Although Peace Concluded,
is an extraordinarily beautiful painting by Sir John Everett Millais, Bt., P.R.A.,2
it has nonetheless been celebrated by controversy since its creation. Millais, at 25, England's most brilliant mid-nineteenth century painter, exhibited the work in the Academy exhibition of 1856 along with four other works, all of which received higher critical acclaim at the time.3
Dante Gabriel Rossetti, Millais' close colleague and co-founder of the Pre-Raphaelite movement, is reported to have described the work as a "very stupid affair to suit the day-but very big and fetching him £900! without copyright, for which he expects £1000 more."4
Ford Madox Brown, Rossetti's teacher, and influenced by the Pre-Raphaelites, called the color "bad, but some expressions beautiful and lovely (in) parts."5
This criticism seems all the more harsh since The Blind Girl,6
and Autumn Leaves,7
exhibited with Peace Concluded,
were regarded by Millais' colleagues as high points of his career; the idealistic Rossetti hailed The Blind Girl
as "one of the most touching and perfect things I know."8
Only John Ruskin, romanticist, naturalist, critic and painter, friend of the Pre-Raphaelites, and a man whose view of the century tends to be confirmed with perspective, asserted that Peace Concluded
"would rank in the future with Autumn Leaves
as among the world's masterpieces."9
Ruskin's praise of Peace Concluded
is incredibly generous, considering that in 1855 Millais married Euphemia Chalmers Gray (Effie), Ruskin's former wife, one year after the annulment of her marriage to Ruskin. During the fateful summer of 1853 Millais went to Scotland with Ruskin who hoped to influence him, as the key figure of the Pre-Raphaelites, to paint the Truth and Beauty of unbridled nature. Millais' portrait of him, the artistic product of the expedition, champions Ruskin's robust and complete view of nature, and marked a turning point in Millais' style. Earlier, his crystalized vision of nature was as though he looked at it "without eyelids . . . selecting nothing and rejecting nothing."10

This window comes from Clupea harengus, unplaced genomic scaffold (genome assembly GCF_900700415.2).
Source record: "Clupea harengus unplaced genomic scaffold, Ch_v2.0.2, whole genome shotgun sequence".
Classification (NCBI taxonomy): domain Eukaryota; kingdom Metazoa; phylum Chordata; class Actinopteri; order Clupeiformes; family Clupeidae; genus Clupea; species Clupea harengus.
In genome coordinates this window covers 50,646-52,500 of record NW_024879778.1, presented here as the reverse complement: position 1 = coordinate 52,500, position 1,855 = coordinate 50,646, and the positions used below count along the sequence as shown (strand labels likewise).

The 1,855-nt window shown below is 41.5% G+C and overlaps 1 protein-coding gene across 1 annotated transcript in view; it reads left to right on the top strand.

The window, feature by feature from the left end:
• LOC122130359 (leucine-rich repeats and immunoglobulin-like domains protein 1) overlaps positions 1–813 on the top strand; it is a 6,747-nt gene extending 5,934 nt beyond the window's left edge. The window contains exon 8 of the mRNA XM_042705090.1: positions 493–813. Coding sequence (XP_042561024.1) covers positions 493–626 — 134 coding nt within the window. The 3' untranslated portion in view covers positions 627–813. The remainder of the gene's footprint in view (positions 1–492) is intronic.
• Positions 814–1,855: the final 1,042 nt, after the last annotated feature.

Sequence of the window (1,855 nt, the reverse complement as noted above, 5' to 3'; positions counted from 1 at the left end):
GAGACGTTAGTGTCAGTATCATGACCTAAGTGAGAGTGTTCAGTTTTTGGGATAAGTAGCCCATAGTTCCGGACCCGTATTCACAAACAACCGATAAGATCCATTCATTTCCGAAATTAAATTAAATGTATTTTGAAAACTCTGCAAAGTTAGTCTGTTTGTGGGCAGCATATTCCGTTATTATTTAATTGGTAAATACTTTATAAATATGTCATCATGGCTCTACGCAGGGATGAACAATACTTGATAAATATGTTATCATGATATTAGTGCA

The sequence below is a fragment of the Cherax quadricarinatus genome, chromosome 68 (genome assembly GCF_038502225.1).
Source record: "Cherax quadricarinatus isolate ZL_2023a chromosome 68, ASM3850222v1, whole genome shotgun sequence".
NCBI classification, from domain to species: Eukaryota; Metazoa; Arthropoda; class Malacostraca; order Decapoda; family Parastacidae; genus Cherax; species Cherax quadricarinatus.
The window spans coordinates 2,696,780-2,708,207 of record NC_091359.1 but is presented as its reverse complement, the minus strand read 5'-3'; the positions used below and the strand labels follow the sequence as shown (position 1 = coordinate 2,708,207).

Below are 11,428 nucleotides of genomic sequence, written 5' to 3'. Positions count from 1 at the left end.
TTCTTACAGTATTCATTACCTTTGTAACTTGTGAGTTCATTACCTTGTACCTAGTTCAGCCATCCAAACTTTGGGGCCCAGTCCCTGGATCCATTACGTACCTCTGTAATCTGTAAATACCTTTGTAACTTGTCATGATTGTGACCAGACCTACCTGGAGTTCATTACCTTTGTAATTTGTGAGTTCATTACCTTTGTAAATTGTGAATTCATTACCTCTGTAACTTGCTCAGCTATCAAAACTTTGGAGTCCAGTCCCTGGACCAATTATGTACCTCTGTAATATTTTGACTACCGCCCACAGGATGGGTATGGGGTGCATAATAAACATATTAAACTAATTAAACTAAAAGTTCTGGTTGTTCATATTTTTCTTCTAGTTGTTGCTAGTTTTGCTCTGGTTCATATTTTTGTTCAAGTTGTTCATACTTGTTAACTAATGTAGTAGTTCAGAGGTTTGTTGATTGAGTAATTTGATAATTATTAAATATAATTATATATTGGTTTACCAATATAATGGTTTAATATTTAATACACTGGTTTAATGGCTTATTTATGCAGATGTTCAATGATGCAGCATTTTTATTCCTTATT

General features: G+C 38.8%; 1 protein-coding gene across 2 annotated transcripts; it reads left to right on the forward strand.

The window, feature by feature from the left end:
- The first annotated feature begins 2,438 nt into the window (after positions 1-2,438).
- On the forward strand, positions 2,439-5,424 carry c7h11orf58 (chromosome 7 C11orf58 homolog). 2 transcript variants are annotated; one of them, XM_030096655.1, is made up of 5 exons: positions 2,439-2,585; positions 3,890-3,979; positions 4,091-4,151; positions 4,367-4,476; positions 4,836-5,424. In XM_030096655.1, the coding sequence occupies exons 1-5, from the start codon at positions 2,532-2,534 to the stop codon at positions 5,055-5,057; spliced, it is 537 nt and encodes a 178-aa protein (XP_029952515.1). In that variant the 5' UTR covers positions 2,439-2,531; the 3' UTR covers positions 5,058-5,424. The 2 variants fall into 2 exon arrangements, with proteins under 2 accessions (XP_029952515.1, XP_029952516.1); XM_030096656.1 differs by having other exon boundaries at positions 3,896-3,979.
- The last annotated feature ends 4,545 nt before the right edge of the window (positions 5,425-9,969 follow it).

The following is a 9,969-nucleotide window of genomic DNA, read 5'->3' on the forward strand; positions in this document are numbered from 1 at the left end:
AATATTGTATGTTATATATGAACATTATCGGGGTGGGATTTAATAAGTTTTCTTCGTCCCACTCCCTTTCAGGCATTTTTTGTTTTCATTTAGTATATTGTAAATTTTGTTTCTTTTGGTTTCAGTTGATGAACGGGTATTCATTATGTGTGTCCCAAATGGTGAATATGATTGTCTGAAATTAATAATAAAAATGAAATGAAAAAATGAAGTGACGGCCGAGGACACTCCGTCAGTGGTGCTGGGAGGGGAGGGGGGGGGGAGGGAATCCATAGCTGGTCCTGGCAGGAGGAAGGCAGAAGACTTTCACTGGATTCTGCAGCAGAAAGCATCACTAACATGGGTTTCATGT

Now this gave way to a more broad, less finished style. The ascetic Biblical and medieval subjects were fewer; contemporary and moralizing subjects began taking precedence. Ruskin continued fairly and dispassionately to regard Millais as an artist, "one of the most remarkable men of the age."11Peace Concluded
is a contemporary subject depicting a wounded officer returned from the Crimea, reading to his family the news of the end of the war. Millais has blatantly used his family and friends in the painting. Effie is the central figure; she is shown as the wife of the officer, the model for whom was Colonel Malcolm Paton. The dog, "Roswell," an Irish wolfhound, was bred in the Queen's kennels and was Millais' pet.12
The two ravishingly beautiful children, who are unidentified, play with toy animals; those in Effie's lap are to symbolize the powers involved in the Crimean war and the related political situation.13